What if everyone did that?


There’s been a lot of discussion in the last few days about sexual harassment at atheist conferences such as TAM, of the issue of unrelenting bullying of those, especially women, who speak out against it, and the vast room for improvement in how conference organizers discourage harassment and handle complaints.

Ophelia Benson picked apart this article by Dr. Marty Klein ludicrously titled, “Sexual Harassment or Unwanted Sexual Attention?” I eagerly await the rest of his series: “Rape, or just Unwanted Sexual Penetration?” “Robbery? Or Just Unwanted Gift-Giving?”  “Kidnapping, or Unwanted Field Trip?”

Attention is such an adorable euphemism for behavior, eh? It would be wrong to police another person’s attention, so let’s be honest: if it were just attention, no one else would know about it, and so no one would have a problem with it.

Dr. Disingenuous even used this euphemism to engage in a novel form of slut-shaming, saying “For someone who didn’t want one kind of attention, this woman has certainly managed to get plenty of another kind of attention.” For someone who didn’t want an entire burrito forced down her gullet, she sure manages to eat many other kinds of food.

He then goes on to mansplain to the ladies that once upon a time (but never today, hence the history lesson), “In the Bad Old Days,” -yes, he really wrote that -“people—men—with institutional power (professors, bosses, doctors) used sex as a bargaining chip.”

Whoa. Really? Tell me more about those awful days when men would coerce women into submitting to “unwanted sexual attention!”  I know nothing of this mysterious concept of history.    There are no women alive today who lived through that time, but the good news is we “can see it in the show Mad Men.” Tell me more, kind sir!

These three women were the last ever to experience sexual harassment. No one took it seriously then, either.  


Ophelia does a great job tearing down this dude and illustrating how he had to lie in order to make his point, changing many key facts to better fit his narrative and merging together several different women’s stories in one big pile of straw.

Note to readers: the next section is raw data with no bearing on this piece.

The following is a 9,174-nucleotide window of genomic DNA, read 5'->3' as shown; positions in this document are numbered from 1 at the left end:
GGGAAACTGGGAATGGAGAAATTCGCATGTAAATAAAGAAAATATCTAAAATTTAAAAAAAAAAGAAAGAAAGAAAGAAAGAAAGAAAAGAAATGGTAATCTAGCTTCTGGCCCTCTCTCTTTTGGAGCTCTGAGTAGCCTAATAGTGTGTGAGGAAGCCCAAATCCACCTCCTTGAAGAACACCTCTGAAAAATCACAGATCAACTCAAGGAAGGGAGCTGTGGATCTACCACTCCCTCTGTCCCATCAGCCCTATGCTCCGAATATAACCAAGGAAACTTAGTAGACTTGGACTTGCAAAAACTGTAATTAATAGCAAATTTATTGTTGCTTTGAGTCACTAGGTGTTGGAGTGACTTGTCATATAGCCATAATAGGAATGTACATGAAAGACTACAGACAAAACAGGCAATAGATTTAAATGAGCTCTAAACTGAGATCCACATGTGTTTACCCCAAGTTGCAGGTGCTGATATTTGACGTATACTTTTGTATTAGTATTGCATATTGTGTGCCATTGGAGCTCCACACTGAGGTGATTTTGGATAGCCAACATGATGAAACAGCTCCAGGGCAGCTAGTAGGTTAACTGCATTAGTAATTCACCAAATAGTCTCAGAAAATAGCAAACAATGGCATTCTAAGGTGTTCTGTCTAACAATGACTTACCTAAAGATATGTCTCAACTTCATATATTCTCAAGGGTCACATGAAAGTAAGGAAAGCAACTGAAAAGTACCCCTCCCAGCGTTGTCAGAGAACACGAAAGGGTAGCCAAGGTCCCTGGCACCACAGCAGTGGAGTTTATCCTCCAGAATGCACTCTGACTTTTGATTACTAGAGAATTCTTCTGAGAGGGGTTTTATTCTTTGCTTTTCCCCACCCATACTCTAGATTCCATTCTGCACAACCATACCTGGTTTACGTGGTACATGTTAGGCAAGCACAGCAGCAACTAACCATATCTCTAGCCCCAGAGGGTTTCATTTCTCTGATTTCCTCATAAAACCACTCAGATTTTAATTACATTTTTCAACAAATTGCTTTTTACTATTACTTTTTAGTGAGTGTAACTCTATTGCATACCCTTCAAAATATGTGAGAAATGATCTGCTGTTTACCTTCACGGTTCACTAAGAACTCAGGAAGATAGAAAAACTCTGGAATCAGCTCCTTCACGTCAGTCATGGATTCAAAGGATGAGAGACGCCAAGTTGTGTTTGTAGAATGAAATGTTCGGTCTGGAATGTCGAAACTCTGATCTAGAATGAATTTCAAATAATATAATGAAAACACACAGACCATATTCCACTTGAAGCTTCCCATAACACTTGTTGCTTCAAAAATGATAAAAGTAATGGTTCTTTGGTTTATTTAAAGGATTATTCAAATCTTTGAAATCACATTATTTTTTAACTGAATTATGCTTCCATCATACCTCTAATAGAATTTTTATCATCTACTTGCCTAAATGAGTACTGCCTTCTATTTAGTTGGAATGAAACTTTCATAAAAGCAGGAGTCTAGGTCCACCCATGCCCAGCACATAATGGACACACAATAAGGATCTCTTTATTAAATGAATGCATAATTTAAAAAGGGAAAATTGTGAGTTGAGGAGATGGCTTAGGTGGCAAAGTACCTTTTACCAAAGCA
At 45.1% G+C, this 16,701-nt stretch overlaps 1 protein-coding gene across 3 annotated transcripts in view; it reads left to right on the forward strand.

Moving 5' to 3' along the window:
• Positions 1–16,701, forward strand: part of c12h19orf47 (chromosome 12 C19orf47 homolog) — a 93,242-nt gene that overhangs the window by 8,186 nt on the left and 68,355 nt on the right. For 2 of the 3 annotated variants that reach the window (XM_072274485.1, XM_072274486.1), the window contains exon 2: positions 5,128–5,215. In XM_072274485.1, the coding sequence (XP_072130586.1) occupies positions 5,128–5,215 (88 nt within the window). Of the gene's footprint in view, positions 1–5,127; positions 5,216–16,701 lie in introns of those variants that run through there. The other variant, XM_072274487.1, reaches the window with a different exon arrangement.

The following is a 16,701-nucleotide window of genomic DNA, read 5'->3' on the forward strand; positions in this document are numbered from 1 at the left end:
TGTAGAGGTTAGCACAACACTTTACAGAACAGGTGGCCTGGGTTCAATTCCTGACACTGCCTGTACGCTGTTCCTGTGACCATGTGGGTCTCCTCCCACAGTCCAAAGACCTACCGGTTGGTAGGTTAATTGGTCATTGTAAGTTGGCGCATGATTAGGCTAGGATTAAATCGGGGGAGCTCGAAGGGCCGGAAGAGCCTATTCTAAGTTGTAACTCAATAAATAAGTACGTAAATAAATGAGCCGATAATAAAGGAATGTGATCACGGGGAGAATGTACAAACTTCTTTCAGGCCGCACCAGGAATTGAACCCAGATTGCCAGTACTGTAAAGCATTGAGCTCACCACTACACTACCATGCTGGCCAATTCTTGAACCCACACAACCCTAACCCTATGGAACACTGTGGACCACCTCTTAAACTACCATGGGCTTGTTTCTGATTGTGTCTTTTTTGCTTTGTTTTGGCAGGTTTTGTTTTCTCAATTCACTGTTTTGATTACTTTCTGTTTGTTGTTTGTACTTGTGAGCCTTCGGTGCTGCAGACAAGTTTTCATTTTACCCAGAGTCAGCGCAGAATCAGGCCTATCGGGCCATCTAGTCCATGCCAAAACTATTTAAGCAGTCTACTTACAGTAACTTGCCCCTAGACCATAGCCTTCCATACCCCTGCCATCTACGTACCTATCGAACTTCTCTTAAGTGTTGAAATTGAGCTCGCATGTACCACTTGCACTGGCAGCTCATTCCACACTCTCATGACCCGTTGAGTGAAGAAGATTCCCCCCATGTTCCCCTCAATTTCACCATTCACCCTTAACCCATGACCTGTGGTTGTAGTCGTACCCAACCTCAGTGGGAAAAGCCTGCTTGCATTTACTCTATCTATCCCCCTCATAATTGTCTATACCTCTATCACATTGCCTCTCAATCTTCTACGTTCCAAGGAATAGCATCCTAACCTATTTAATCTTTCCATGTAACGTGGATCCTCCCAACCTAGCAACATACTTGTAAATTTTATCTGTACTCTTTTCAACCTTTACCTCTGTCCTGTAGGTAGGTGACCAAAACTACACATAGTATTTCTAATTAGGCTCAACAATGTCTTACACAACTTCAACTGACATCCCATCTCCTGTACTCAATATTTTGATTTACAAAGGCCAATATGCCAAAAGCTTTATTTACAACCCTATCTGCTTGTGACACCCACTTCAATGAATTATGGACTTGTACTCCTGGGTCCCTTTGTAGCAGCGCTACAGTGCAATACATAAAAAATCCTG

I want to look at what would happen if we made the mistake of entertaining his theory of sexual harassment, or worse, of implementing it as conference policy.  And to do that, we have to be clear what we’re really talking about.

What we’re talking about when we say sexual harassment is unwanted sexual behavior.    Talking to me, following me, propositioning me, leaving a business card for a threesome – these are all behaviors.

They are behaviors that That Guy knows would be unwanted by 99% of the propositionees.  We can reasonably infer this from the fact that the business card couple hightailed it out of the area before their mark could read it and react, and the fact that Elevator Guy waited until Rebecca was alone with him in a locked metal box to bring up coffee.

And it’s behavior that – thankfully – most men and women at atheist conventions choose not to engage in, because we’re fucking adults and don’t want to harass anyone.  Most people take great pains to make sure that strangers don’t feel harassed by them.  It’s just what you do, if you care about other people.